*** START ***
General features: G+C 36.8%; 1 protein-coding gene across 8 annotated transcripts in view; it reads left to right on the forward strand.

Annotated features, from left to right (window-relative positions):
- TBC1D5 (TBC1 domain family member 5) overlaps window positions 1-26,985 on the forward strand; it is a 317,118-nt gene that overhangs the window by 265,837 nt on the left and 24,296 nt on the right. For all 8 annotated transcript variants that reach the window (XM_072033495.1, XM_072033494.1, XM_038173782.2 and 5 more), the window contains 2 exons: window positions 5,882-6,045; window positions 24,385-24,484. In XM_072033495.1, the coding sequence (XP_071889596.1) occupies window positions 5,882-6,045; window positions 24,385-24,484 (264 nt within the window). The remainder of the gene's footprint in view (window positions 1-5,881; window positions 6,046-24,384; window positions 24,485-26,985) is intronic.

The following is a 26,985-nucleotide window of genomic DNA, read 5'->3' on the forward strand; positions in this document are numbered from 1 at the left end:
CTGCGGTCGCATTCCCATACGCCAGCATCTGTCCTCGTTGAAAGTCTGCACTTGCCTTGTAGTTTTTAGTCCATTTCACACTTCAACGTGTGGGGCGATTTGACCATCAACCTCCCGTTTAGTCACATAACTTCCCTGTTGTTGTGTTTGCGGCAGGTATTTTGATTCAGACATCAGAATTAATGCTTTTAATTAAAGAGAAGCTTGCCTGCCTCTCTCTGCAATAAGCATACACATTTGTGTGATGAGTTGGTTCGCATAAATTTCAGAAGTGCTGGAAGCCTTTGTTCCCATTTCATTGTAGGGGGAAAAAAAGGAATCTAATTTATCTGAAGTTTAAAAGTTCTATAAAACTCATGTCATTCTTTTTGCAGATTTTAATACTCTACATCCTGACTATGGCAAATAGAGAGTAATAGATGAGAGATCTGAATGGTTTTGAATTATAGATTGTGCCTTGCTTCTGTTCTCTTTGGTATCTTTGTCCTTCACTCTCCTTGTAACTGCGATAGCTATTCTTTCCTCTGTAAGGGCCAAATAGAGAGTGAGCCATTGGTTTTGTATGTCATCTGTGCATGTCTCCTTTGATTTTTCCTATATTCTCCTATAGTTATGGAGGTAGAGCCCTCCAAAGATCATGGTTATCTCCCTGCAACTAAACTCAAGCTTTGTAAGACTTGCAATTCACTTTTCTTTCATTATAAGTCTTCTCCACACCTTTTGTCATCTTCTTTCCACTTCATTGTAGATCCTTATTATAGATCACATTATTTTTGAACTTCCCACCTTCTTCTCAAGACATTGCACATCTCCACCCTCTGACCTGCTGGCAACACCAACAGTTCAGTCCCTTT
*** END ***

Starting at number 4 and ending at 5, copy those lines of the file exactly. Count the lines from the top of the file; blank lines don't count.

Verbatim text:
The following is a 26,985-nucleotide window of genomic DNA, read 5'->3' on the forward strand; positions in this document are numbered from 1 at the left end:
CTGCGGTCGCATTCCCATACGCCAGCATCTGTCCTCGTTGAAAGTCTGCACTTGCCTTGTAGTTTTTAGTCCATTTCACACTTCAACGTGTGGGGCGATTTGACCATCAACCTCCCGTTTAGTCACATAACTTCCCTGTTGTTGTGTTTGCGGCAGGTATTTTGATTCAGACATCAGAATTAATGCTTTTAATTAAAGAGAAGCTTGCCTGCCTCTCTCTGCAATAAGCATACACATTTGTGTGATGAGTTGGTTCGCATAAATTTCAGAAGTGCTGGAAGCCTTTGTTCCCATTTCATTGTAGGGGGAAAAAAAGGAATCTAATTTATCTGAAGTTTAAAAGTTCTATAAAACTCATGTCATTCTTTTTGCAGATTTTAATACTCTACATCCTGACTATGGCAAATAGAGAGTAATAGATGAGAGATCTGAATGGTTTTGAATTATAGATTGTGCCTTGCTTCTGTTCTCTTTGGTATCTTTGTCCTTCACTCTCCTTGTAACTGCGATAGCTATTCTTTCCTCTGTAAGGGCCAAATAGAGAGTGAGCCATTGGTTTTGTATGTCATCTGTGCATGTCTCCTTTGATTTTTCCTATATTCTCCTATAGTTATGGAGGTAGAGCCCTCCAAAGATCATGGTTATCTCCCTGCAACTAAACTCAAGCTTTGTAAGACTTGCAATTCACTTTTCTTTCATTATAAGTCTTCTCCACACCTTTTGTCATCTTCTTTCCACTTCATTGTAGATCCTTATTATAGATCACATTATTTTTGAACTTCCCACCTTCTTCTCAAGACATTGCACATCTCCACCCTCTGACCTGCTGGCAACACCAACAGTTCAGTCCCTTT